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Virtual heart care saves lives

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Lives are saved, long hospital stays prevented and quality of life improved when people with heart failure are monitored and supported at home by health professionals using technology as simple as the phone and electronic scales to transmit a patient’s weight, a report has found.

Non-invasive telemonitoring is particularly effective, with a 20% reduction in deaths from any cause and almost a third fewer hospital admissions for heart failure, according to research carried out by an international team of researchers and published in a recent Cochrane Review.

The findings are good news for the significant number of Australians with limited access to health care services, says Dr Sally Inglis, Associate Professor in the Centre for Cardiovascular and Chronic Care at UTS. Dr Inglis led the Australia-Europe research team that studied the outcomes of more than 12,000 heart failure patients in 41 clinical studies of non-invasive telemonitoring and structured telephone support.

“Heart failure is a debilitating condition usually managed through regular patient visits to specialist cardiac services,” says Dr Inglis.

“Patients need to be monitored for signs of deterioration. They may need help to stick to a management plan – taking medications, monitoring their fluid intake, watching for signs of likely exacerbation such as weight increase from too much fluid. They may need to discuss changes in their symptoms – are they shorter of breath today than they were yesterday?

“If face-to-face care is not possible, telephone support and telemonitoring can provide that oversight and enable clinicians and patients to act quickly to prevent deterioration.”

Dr Inglis says most patients, even those who are elderly, learn to use the appropriate technology easily and are satisfied with the interventions.

About 300,000 Australians are living with heart failure, and each year about 30,000 new diagnoses are made. Among patients with mild to moderate heart failure, 20-30% will die within a year; one in two patients with severe heart failure will die within a year.

Dr Inglis says that with limited health funding and a rapidly expanding aged population, it is increasingly difficult for health care systems to provide regular specialised care and support to all those with heart failure.

Specialist heart failure clinics and home visits from heart failure nurses are not available to all, nor do they have the capacity to see all patients frequently, says Dr Inglis. Some patients may find clinic attendance impossible because of cost, transport issues, disability or frailty. This is compounded in Australia, where distance creates a recognised gap in health care provision.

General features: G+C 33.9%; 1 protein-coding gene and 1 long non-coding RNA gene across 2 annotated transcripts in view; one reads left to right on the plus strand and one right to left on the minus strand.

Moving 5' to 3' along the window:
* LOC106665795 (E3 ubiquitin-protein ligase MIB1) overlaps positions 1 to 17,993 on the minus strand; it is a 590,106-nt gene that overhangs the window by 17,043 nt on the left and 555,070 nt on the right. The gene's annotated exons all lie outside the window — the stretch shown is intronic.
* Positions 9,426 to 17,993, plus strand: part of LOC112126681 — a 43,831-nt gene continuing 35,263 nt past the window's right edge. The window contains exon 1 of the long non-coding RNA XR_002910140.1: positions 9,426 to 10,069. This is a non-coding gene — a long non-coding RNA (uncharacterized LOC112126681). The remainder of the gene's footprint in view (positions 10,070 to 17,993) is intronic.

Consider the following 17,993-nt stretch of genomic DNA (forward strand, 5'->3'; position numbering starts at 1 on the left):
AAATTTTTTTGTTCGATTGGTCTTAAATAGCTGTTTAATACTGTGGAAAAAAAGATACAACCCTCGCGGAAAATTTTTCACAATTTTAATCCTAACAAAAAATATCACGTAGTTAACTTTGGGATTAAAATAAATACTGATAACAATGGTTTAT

Dr Philip Tideman, Director of Cardiology, Country Health South Australia, says the remote care of patients is a medical advance whose time has come, though its use must be driven by clinical need rather than technology in search of a problem to solve.

“This review shows the benefits to be gained are significant – for the patient and the community,” he says.

GPs are under enormous pressure, Dr Tideman says, with patients in regional areas having to wait up to six weeks for an appointment; people with heart failure often just end up in hospital.

Seeing the potential for these interventions, he is now conducting a feasibility study of virtual clinical care among 100 chronically ill patients, some with heart failure, in about 20 South Australian communities.

A patient at home transmits daily blood pressure, pulse and weight readings via modem, for example, to be assessed by a nurse on her “virtual morning ward round … all the grunt work is done without involving the doctors, which is as it should be,” Dr Tideman says. “The nurse can identify if a patient is not doing well and communicate with the patient’s GP if necessary.”

The chief executive of Heart Foundation NSW, Kerry Doyle, says: “Heart failure patients are the frequent flyers of the health system with as many as one in five people returning to hospital within a month of their last admission.

“These patients are very ill and their condition has immense impacts on their quality of life as well as that of their families.”

Doyle says this research shows that by supporting people with heart failure at home, using readily available technology, we can reduce death rates and the need for repeated hospital admissions.

She says it also proves the value of the foundation’s NSW Cardiovascular Research Network, which has funded Dr Inglis’s work. “Our rising stars strategy is all about applying new thinking to old problems.”

The findings are contained in a large Cochrane Review by an international team of researchers, led by Associate Professor Inglis, and including Professor Robyn Clark of Flinders University, Adelaide, and researchers in Europe and Britain.


  • Telemonitoring reduced deaths from any cause by 20%
  • Telemonitoring reduced admissions to hospital for heart failure by 29%
  • Structured telephone support reduced deaths from any cause by 13%
  • Structured telephone support reduced admissions to hospital for heart failure by 15%

(Source: University of Technology-Sydney, Cochrane Review)

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Posted On: 21 December, 2015
Modified On: 19 December, 2015


Created by: myVMC